A bunion is a combination of a localized area of bone formation to the medial aspect of the joint at the base of the big toe. In severe cases, the big toe will actually overlap or under lap the second toe. It is one of the most common deformities of the foot. Bunions are usually diagnosed clinically, however, x-rays are an excellent method to measure the alignment of the toes. The enlarged joint at the base of the big toe, called the first metatarsophalangeal joint, can become inflamed with redness, tenderness, and pain. A small fluid-filled sac, called a bursa, beside the joint can also become irritated leading to additional swelling and discomfort (a bursitis). However, bunions may not cause any symptoms at all.
Bunions occur nearly 10 times more frequently in women then men. It is speculated that tight-fitting shoes, especially high-heeled and narrow-toed footwear, might increase the risk for bunion formation. There also seems to be inherited (genetic) factors that predispose to the development of bunions and they are known to be associated with rheumatoid arthritis.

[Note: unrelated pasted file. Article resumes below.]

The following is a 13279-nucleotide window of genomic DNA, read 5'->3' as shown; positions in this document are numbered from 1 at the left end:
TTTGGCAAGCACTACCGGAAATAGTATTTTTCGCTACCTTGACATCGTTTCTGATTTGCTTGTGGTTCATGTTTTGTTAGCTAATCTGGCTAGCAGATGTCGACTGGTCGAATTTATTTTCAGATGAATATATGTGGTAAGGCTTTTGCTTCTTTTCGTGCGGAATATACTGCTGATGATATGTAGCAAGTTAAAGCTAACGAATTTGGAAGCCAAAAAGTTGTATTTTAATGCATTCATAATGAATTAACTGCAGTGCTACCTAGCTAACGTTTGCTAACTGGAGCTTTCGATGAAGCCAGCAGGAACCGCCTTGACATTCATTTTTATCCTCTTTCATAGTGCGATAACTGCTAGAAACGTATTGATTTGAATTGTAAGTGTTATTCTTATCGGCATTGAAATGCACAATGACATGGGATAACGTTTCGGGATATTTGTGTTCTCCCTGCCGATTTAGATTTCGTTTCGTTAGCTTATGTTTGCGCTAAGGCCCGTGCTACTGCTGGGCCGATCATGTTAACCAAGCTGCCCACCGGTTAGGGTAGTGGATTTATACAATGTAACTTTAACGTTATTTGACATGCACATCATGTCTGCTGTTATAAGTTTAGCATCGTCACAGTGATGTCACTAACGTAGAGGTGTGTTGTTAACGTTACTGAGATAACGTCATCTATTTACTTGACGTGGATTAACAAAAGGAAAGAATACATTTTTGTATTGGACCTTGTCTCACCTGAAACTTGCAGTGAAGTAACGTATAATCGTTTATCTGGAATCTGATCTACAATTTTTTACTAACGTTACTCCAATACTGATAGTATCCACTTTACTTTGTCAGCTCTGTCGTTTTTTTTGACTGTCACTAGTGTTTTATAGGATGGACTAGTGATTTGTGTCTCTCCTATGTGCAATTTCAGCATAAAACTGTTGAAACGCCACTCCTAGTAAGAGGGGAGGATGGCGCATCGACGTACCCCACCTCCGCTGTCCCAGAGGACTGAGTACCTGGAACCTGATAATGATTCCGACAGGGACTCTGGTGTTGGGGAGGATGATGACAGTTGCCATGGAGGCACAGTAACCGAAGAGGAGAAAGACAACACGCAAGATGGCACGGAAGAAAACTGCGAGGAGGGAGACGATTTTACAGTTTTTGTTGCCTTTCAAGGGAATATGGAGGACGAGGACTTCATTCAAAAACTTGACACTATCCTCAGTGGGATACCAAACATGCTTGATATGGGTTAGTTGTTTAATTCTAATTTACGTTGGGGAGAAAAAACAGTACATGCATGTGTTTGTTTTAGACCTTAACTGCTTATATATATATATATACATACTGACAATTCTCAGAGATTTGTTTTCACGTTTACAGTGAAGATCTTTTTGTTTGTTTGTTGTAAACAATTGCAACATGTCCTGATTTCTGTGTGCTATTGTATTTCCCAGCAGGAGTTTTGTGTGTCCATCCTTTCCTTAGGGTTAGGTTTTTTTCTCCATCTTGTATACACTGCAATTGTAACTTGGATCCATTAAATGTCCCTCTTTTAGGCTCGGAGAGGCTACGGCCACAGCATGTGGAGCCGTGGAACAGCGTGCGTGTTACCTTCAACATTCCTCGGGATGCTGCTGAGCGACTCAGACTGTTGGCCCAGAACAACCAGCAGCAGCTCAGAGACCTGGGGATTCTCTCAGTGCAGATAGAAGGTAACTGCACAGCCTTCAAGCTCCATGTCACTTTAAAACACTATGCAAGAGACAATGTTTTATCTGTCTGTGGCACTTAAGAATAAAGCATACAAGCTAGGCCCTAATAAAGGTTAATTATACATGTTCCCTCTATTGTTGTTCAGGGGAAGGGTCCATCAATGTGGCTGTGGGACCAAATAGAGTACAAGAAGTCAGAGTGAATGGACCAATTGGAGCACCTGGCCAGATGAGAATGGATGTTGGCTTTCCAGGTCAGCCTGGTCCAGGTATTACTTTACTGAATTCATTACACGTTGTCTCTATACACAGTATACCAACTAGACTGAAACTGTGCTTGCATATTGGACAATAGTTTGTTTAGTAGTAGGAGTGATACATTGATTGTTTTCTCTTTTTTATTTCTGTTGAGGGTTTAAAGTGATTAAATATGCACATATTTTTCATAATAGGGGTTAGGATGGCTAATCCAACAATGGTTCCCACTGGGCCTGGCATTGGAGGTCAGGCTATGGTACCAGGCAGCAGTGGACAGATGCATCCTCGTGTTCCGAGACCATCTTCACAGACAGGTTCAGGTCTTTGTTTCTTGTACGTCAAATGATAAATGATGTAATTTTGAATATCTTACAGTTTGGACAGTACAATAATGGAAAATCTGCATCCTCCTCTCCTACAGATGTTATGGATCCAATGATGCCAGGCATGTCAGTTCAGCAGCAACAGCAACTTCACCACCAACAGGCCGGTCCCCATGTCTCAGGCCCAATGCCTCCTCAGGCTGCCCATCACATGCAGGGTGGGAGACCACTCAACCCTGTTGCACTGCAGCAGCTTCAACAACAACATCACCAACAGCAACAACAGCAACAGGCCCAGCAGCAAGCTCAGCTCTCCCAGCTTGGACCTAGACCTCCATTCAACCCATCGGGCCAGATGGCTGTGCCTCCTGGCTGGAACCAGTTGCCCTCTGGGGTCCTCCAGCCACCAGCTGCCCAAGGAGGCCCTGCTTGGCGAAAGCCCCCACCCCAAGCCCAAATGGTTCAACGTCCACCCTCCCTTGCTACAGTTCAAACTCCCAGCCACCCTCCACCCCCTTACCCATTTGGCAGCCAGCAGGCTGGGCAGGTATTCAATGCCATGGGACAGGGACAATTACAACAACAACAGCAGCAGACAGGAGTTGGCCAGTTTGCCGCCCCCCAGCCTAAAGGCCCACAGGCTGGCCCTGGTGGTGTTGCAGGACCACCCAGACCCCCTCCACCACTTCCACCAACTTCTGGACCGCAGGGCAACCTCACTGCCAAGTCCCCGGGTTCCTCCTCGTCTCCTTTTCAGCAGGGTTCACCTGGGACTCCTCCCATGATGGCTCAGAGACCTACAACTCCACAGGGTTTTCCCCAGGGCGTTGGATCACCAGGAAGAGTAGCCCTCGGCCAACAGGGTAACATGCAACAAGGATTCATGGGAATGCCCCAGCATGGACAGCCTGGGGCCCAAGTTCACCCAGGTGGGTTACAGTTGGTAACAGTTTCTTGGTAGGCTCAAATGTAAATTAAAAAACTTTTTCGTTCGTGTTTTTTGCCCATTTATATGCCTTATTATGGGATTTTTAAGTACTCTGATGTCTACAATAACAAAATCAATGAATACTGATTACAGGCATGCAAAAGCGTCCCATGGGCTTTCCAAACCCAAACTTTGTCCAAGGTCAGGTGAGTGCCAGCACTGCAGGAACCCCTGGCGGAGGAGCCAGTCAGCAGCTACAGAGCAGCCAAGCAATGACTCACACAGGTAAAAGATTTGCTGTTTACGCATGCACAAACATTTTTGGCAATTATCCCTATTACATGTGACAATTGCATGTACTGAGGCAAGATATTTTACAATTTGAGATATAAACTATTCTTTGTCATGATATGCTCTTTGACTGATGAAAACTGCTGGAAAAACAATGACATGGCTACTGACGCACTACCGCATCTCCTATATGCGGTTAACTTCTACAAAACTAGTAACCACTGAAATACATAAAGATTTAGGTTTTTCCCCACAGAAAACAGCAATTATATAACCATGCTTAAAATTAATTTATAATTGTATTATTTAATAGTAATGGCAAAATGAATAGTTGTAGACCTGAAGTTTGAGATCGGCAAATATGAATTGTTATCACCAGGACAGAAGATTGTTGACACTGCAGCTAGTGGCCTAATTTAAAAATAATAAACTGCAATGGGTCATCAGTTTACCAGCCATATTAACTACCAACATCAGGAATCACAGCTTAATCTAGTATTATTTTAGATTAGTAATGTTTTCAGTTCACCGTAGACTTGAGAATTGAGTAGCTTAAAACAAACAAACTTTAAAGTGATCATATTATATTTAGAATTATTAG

The first step in the treatment of bunions is to visit our Canadian Certified Pedorthists for a no obligation assessment to determine how to best treat this condition. Depending on the structure of the foot, custom orthotics might add further support and repositioning for the big toe. Wearing the proper footwear is also extremely important. You want to select a shoe or sandal with a deep, wide toe box so that there is no pressure placed on the bunion. As well, you should be looking for a stiff, rocker-bottom type of sole to reduce the movement of the joint at the base of the big toe when walking. Avoid all high-heeled shoes. The goal of bunion treatment is to avoid irritating the bunion by optimizing footwear and foot care.